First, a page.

Quake III Arena Review: Retro First-Person Shooter PC Game Review

Quake III Arena Review: Retro First-Person Shooter PC Game Review
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The Arena

The title of Quake III Arena is a straightforward explanation of what Quake III can be described as, for those already familiar with Quake. It’s just like Quake, only it takes place in an arena. With that said there should be more to that, especially since this game ranks next to Starcraft among games nearly ten years old and still played in gaming tournaments. Fortunately, there really isn’t that much more, and in this case that’s a good thing.

Most FPS games try to mainly go for two types of goal orientated setups. The first being the most simple is to shoot and kill as many opponents as possible while racking up a score and winning by reaching the allotted limit. The second type actually has more of a “goal” in mind, and usually consists or capturing the flag, territory control, or destroying a specific person or object. Quake III keeps in touch with the first style and doesn’t complicate the game with any balance issues, over-the-top weaponry, or large scale maps, though it has the option of capture the flag.

For players unfamiliar with playing Quake or any other shooter, the single player is a great way to get started before entering the multiplayer mode. The single player story has no actual plot; just that players assume the role of an unknown soldier, fighting through multiple foes to ultimately face Xaero, who is basically a harder version of the other foes. There is no real purpose or plot, just to kill many and try to stay alive. The best part is that this completely encompasses the purpose of the game which is online multiplayer.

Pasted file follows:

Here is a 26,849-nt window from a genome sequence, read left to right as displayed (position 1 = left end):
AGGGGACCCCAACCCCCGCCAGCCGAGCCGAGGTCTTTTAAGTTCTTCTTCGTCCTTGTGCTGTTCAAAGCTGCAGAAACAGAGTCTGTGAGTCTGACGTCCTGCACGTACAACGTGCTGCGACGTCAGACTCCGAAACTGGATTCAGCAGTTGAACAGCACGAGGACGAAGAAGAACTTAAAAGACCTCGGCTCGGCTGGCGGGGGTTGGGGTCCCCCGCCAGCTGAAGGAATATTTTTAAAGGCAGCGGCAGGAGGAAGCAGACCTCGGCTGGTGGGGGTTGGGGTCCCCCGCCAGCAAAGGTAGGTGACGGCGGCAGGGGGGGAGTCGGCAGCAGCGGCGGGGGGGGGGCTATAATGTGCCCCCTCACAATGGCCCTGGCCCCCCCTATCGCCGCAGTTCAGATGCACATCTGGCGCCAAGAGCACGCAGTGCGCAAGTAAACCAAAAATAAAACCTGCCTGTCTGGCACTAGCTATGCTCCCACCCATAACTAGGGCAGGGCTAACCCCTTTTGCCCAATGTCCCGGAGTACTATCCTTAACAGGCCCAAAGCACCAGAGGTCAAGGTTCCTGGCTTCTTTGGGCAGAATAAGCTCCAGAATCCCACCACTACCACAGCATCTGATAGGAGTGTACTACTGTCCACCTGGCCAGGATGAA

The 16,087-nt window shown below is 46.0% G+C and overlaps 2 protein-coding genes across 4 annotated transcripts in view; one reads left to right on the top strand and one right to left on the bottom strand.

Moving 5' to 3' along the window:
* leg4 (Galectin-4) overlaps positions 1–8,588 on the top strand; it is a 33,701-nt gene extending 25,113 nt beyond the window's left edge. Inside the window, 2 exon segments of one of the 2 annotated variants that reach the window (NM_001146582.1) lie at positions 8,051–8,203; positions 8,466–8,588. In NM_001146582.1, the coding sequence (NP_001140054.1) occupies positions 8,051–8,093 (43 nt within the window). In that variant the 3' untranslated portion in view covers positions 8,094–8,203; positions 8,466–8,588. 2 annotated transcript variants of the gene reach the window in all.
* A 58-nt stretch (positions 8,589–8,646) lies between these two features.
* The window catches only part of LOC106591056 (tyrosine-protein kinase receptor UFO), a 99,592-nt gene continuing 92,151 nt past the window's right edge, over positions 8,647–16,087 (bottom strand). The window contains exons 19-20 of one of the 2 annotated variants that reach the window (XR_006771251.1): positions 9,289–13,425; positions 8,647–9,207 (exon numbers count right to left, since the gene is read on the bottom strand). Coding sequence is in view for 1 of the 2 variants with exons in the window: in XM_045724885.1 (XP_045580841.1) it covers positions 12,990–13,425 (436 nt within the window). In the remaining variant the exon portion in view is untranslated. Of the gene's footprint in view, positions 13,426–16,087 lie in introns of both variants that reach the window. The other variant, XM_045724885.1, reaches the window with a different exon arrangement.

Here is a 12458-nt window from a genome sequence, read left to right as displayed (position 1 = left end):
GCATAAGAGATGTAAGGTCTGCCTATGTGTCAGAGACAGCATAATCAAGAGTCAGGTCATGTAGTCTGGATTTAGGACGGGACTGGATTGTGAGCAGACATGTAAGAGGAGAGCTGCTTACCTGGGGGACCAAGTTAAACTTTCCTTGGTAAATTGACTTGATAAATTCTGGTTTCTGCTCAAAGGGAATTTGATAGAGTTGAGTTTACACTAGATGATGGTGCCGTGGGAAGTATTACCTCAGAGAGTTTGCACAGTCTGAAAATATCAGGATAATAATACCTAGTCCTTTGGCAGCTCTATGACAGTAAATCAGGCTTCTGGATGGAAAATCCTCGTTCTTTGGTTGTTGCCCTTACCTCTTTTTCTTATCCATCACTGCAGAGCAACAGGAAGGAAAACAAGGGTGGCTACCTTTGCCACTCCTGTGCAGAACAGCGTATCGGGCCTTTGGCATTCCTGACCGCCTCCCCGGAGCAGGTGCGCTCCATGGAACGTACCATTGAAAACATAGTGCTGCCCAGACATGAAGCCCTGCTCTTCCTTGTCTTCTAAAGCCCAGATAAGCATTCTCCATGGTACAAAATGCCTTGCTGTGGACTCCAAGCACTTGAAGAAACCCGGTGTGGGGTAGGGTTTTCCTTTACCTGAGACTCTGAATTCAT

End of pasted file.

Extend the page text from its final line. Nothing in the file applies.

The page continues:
Quake III Gameplay


Much like the Battlefield series, Quake III’s sole value comes from facing human players online, not the single player campaign. The multiplayer modes are divided up into four types: free-for-all, team deathmatch, capture the flag, and tournament. Free-for-all and Team Deathmatch have the same goal of racking up the most kills. The only difference is that free-for-all is done so that all players fight each other and teams score for one group. Capture the flag is the only mode where fragging your opponent isn’t the only way to win, which provides some variety to the matches.

Tournament mode is a good option when participating in or setting up competitions for Quake III. The game automatically pits players against each other and forms a bracket-like setup for the winners and losers. Each player goes one-on-one with each other with a time or score goal.

The weapons are well-balanced, though there are only a few available. The guns include the shotgun, machine gun, plasma rifle, rocket launcher, rail gun, lightning gun, and BFG. Each gun has specific recoil and damage rate which does not always place one gun over the other, save for the BFG. For example, the rocket launcher and shotgun are powerful, but do not fire as fast as the plasma or lightning gun.

Each arena is well-designed with hardly any areas that give a player an advantage over another. Closed arenas have multiple walkways and tunnels and open arenas have pitfalls and lifts to send players across the maps. Though the arenas are fairly generic, there are a good number of them.

Map Design

Even for its time, Quake III looks pretty decent


Quake III Arena is a well-balanced, simple frag-your-opponent shooter that takes players back to the basics of FPS games. It’s no surprise that it remains popular among games like Counter-Strike and Unreal Tournament for fast-paced action. It isn’t too flashy with graphics and doesn’t contain any real story, but its intent appears to focus on gameplay, and that is what this delivers.